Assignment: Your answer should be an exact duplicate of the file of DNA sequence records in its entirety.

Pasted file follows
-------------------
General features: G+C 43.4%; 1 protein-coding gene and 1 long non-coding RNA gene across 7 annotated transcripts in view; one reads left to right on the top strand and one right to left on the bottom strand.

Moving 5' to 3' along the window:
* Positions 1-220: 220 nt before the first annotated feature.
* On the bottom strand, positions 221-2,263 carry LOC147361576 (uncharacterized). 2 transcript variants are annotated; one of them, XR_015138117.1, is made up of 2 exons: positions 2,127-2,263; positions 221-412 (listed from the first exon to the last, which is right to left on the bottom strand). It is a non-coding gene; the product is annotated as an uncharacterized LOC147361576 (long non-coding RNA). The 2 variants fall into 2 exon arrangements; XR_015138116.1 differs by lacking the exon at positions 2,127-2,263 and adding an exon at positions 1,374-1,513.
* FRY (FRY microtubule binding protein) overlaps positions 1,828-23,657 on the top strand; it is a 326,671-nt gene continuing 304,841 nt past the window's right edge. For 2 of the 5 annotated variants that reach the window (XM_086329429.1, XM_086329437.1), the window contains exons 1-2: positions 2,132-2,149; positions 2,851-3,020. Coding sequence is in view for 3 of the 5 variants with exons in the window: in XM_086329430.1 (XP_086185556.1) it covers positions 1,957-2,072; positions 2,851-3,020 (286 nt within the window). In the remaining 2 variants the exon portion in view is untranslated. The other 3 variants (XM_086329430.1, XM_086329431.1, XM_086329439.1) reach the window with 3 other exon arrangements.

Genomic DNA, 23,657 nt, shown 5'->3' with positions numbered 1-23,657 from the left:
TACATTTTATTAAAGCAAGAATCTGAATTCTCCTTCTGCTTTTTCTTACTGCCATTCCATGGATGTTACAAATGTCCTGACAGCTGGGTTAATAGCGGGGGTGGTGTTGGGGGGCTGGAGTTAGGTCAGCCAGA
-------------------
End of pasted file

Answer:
General features: G+C 43.4%; 1 protein-coding gene and 1 long non-coding RNA gene across 7 annotated transcripts in view; one reads left to right on the top strand and one right to left on the bottom strand.

Moving 5' to 3' along the window:
* Positions 1-220: 220 nt before the first annotated feature.
* On the bottom strand, positions 221-2,263 carry LOC147361576 (uncharacterized). 2 transcript variants are annotated; one of them, XR_015138117.1, is made up of 2 exons: positions 2,127-2,263; positions 221-412 (listed from the first exon to the last, which is right to left on the bottom strand). It is a non-coding gene; the product is annotated as an uncharacterized LOC147361576 (long non-coding RNA). The 2 variants fall into 2 exon arrangements; XR_015138116.1 differs by lacking the exon at positions 2,127-2,263 and adding an exon at positions 1,374-1,513.
* FRY (FRY microtubule binding protein) overlaps positions 1,828-23,657 on the top strand; it is a 326,671-nt gene continuing 304,841 nt past the window's right edge. For 2 of the 5 annotated variants that reach the window (XM_086329429.1, XM_086329437.1), the window contains exons 1-2: positions 2,132-2,149; positions 2,851-3,020. Coding sequence is in view for 3 of the 5 variants with exons in the window: in XM_086329430.1 (XP_086185556.1) it covers positions 1,957-2,072; positions 2,851-3,020 (286 nt within the window). In the remaining 2 variants the exon portion in view is untranslated. The other 3 variants (XM_086329430.1, XM_086329431.1, XM_086329439.1) reach the window with 3 other exon arrangements.

Genomic DNA, 23,657 nt, shown 5'->3' with positions numbered 1-23,657 from the left:
TACATTTTATTAAAGCAAGAATCTGAATTCTCCTTCTGCTTTTTCTTACTGCCATTCCATGGATGTTACAAATGTCCTGACAGCTGGGTTAATAGCGGGGGTGGTGTTGGGGGGCTGGAGTTAGGTCAGCCAGA